New Tube Evaluations

Standard Heater Tube, Inc. has developed and patented a unique method for producing heater tubes. In the natural course of development, the Company has also developed an entirely new and quite suitable technology for evaluating fresh, new heater tubes. This technology is science-based and unique to our company.

 

Others have preferred making a visual assessment of a new tube and then visually “guessing” whether it has a surface that is suitable for service in D3241. This “visual guesswork” results in a lot of confusion about what is required from a fresh tube.

 

We employ a more objective means of evaluating tube surface quality.

Experiment: To prove out the equivalence of surfaces of various tube manufacturers, use the National Institute of Standards and Technology (NIST)-certified Surface Roughness Comparator available to top-notch machinists and metallurgists. This device, calibrated to NIST requirements, is based on an association between surface roughness and visual acuity, plus physical feel. It recognizes the reality that surface evaluation is fundamentally subjective. In short, you can “see” and you can “feel” different surface qualities (roughness) by comparing visually and tactually among surfaces. Using a set of such standards, it is easy to conclude that all tubes of viable manufacturers are at or below a “2 microinch” finish (The tube surface finish required of a new tube by D-3241). The fact that modern suppliers easily meet this requirement should surprise nobody.

Attempts to evaluate tube features by using surface profilometers have been made. British researchers compared tubes of the two equivalent manufacturers using surface profilometry, and found them equivalent. However, a critical limitation of surface profilometry (applied to heater tube surfaces) is to only assess a surface in and along two-dimensions (length and height). This technique altogether misses evaluating the surface across the dominant and critical curved tube portion. And, some researchers confuse actual surface quality with abstract surface-generated statistics. We need to use the correct tool to evaluate surface roughness. The Surface Comparitor is a tool for subjective roughness comparisons; it is one that is also standardized and calibrated for the purpose of making direct comparisons. Neither surface profilometers or the VTR are calibrated at all, and neither device is certified by NIST or any other certification agency.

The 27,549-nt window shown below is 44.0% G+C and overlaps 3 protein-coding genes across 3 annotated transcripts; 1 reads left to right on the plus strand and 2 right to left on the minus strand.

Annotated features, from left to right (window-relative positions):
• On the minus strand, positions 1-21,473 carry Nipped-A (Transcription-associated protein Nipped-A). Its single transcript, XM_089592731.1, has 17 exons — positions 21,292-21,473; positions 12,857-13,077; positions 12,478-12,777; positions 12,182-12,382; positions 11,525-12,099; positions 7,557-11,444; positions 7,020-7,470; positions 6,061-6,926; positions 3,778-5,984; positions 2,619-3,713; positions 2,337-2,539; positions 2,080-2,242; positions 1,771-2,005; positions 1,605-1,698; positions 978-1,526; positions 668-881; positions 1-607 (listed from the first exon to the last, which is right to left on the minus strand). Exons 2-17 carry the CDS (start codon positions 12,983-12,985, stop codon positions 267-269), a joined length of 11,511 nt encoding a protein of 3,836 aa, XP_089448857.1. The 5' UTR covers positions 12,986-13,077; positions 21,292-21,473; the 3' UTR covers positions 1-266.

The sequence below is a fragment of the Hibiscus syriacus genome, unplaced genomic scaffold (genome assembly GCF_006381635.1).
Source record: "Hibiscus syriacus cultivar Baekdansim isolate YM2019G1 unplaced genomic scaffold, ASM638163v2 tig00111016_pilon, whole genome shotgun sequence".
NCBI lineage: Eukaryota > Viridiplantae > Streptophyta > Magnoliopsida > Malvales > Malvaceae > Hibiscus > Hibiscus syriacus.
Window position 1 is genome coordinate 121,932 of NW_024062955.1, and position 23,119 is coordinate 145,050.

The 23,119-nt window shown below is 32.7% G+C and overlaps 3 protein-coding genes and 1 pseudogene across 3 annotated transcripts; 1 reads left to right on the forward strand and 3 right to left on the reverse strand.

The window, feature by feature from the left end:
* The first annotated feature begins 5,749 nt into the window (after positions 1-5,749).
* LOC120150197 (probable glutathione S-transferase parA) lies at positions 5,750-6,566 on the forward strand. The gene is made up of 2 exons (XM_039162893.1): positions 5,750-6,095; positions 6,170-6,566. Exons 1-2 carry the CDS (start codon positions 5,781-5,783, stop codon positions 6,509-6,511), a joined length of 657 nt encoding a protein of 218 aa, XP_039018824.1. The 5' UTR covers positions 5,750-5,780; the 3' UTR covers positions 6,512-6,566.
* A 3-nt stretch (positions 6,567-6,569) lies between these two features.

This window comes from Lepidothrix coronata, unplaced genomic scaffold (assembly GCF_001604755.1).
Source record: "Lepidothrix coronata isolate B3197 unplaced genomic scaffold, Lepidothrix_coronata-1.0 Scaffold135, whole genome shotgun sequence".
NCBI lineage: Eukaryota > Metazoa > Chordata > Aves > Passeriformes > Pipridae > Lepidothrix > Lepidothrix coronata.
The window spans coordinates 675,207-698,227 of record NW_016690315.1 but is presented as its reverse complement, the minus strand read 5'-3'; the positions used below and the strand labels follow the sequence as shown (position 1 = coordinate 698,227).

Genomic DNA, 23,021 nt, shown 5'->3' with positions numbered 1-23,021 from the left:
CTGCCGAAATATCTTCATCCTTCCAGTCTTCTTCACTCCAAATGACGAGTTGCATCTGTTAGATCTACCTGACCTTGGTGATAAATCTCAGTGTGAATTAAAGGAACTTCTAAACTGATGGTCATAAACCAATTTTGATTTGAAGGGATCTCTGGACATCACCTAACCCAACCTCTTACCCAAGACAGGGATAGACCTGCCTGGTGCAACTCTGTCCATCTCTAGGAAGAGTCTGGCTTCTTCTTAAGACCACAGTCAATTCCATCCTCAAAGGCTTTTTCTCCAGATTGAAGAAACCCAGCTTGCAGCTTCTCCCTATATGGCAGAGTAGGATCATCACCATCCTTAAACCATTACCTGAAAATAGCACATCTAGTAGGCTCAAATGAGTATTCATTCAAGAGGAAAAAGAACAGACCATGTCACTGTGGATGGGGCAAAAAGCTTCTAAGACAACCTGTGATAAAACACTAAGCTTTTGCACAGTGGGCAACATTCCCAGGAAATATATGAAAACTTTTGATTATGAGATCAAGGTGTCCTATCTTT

Also, fuel-associated deposits generated during fuel testing are rated using an arbitrary color scale. A VTR rating of 0 or 1 represents a clean tube surface with essentially no deposits. At the other end of the scale, a VTR rating of >4 represents the darkest, heaviest fuel deposits possible. If you are lucky, your fuel will fall cleanly at one of these extremes and make for an easy rating job. This is the purposeful nature of a pass-fail test. However, some fuels are more difficult to categorize. For these more difficult fuels, optical considerations and a Standard brand heater tube become even more important.

In this situation a 3X magnification, as employed in the Visual Tuberater (VTR) commonly used to evaluate fuel deposits, is actually just a crude, low, or poor magnification. Consequently lathe marks, (disguised by millions of supplemental abrasion marks which you also can't see at the poor 3X magnification), plus reflected images, dust, dirt, glare, and a variety of streaks and smudges can make viewing and rating the tube deposit --- if one is present at all --- more difficult.

 

Other tube suppliers also, deliberately add millions of inherent scratch marks, gouges, harsh abrasions, and microabrasions to the tube. Some say this is tube “polishing.” But, the consequence of these scratches is to diffuse light away from the eye of the observer into countless wild, randomly chosen, directions. The result? It is harder to see, and to rate, nearby fuel-related deposits. Therefore, choose a tube source wisely.

A person rating a borderline used tube in this situation is like a city-dweller trying to evaluate bright stars on a cloudless night through the haze, dirt, and dust which accompany city living, by pointing a spotlight into the heavens. That person may think the stars are not really very bright, and may not realize the problem isn’t with the stars; it’s a built-in characteristic of the environment.

 

Diffusion is a random scattering of available light such as occurs, for example, with a "frosted" light bulb. Diffraction, or the bending of light around a corner, is due to the wave property of light. In refraction, the bending of light is at a distinct angle due to a change in medium density. Smart observers realize these phenomena as what they are: optical phenomena. They illustrate nothing at all about the surface of chemically inert aluminum coupons. Nor do such optical phenomena have anything at all to do with fuel chemistry or the mechanism of fuel deterioration.

Only a Standard Heater Tube allows you to avoid the confusion associated with optical effects. Where other heater tubes obscure the viewing of available deposits, Standard Heater Tubes provide a clean and honest image of real deposits. The appearance of a heater tube under light is no mystery, and there is nothing to be feared from a clean and inert tube surface.

We apply the correct new tube surface methodology to every tube we  make, and we proudly employ and supply our technology to exclusively benefit our customers.

© 1999 - 2018 Standard Heater Tube, LLC

234 W. Bandera Rd. #350

Boerne, TX 78006

www.standardheatertube.com

Phone: 830-755-8695

Fax: 830-755-8697

Email: davidm@standardheatertube.com